Wildfires scorched across Europe on Wednesday, with blazes in Portugal, Spain, southern France and Turkey, as temperatures soared across the continent.
In Portugal, multiple fires caused the evacuation of more than 600 people and some 120 needed medical treatment, with two people – one civilian and one firefighter – suffering serious injuries, said officials.
Water-dumping planes helped 1,300 firefighters combat the worst of the blazes in the nation’s central area, while another 1,000 worked to bring other fires under control.
Portugal recorded 125 fires on Saturday, the highest number in a single day this year.
The country is enduring a heatwave that is due to worsen, with parts of Portgual predicted to experience temperatures as high as 43C.
Meanwhile, Spain has also been battling temperatures in the early 40s in a heatwave that has also struck the usually cooler northern parts of Spain.
More than 400 people were evacuated on Tuesday because of a wildfire that has consumed 8,600 acres in western Spain.
Cayetano Torres, spokesperson for Spain’s national weather forecaster, said that the “unusual” heat wave and lack of rainfall in recent months has created ideal circumstances for fires.
“These are perfect conditions for the propagation of fires, which when you add to that some wind, you have guaranteed propagation,” he said.
Airborne firefighters and hundreds of emergency crew battled on Wednesday to bring the blaze under control as the country faces its second heatwave in two months.
More than 800 firefighters battled two wildfires in the region outside Bordeaux in southwest France, according to the regional emergency service. The fires began Tuesday near the towns of Landiras and La Teste-de-Buch.
“Four aircraft and a lot of firefighters are mobilised with help coming from neighbouring departments,” the local authority for the Gironde department said, which has been affected by the fires.
France has already suffered wildfires this year, with almost 200 hectares of vegetation destroyed in Occitanie as recently as June. One of the fires ripped through 60 bungalows at Europe’s largest campsite.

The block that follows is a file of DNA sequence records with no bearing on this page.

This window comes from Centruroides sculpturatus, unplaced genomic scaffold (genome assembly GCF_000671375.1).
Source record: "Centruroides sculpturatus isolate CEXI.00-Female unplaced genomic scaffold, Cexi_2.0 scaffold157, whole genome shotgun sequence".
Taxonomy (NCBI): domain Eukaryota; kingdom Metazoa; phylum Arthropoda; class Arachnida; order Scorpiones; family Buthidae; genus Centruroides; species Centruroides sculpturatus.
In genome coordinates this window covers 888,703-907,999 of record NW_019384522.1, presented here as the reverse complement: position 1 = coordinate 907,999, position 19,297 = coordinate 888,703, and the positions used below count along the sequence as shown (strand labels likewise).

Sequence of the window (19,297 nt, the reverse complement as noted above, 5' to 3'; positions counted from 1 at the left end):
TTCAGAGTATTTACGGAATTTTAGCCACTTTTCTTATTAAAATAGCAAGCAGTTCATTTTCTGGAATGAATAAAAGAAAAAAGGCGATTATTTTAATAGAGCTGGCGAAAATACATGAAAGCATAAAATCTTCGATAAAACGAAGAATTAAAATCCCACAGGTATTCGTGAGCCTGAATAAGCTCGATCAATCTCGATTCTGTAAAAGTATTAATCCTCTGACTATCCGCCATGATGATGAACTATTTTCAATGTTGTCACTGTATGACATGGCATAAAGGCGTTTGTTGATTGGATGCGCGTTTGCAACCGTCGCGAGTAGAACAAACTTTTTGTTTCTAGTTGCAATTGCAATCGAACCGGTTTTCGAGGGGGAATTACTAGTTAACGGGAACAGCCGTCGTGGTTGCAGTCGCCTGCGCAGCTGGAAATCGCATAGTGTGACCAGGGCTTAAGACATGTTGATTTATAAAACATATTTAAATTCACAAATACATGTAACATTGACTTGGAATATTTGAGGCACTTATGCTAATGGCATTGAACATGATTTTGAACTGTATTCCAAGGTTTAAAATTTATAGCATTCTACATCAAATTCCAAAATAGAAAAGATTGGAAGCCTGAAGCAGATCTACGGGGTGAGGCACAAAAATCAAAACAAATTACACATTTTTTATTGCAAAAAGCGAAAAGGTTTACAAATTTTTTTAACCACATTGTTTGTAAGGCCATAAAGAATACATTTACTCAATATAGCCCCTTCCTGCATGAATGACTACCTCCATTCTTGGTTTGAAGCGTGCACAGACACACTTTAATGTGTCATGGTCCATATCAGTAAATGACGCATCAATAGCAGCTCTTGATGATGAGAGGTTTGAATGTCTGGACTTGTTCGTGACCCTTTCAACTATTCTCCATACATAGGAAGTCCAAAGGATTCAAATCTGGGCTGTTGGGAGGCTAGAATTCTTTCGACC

In Italy, which is also facing extreme heat and drought conditions, farmers on the island of Sardinia have seen swarms of billions of locusts ravage their land in the worst such invasion for more than three decades.
The invasion is projected to affect an area of around 150,000 acres this year, double that of last year.
Some farmers fear they may go out of business as the plague of locusts adds to the impact of drought and rising fuel costs on farmers.
The problem is not new in Sardinia. Depopulation and uncultivated lands were some of the main reasons for the huge number of locusts, but rising temperatures and lack of rain also play a big role as dry and compacted soil makes it easier for locusts to lay their eggs.
Last week, it was announced that the River Po, Italy’s longest, was suffering its worst drought for 70 years, which threatened around a third of Italy’s agricultural production.
The Po is Italy’s longest river, and runs for more than 400 miles through the wealthy north of the country.
European Union officials issued a warning last week that climate change is behind the extremely dry and hot summer so far on the continent, urging local authorities to brace for wildfires.
In southwestern Turkey, a blaze erupted in an area close to the village of Mesudiye, near the Aegean Sea resort of Datca, and was moving in the direction of some homes in the area, according to the provincial governor’s office.
It said at least nine water-dropping helicopters and five planes were deployed to battle the fire.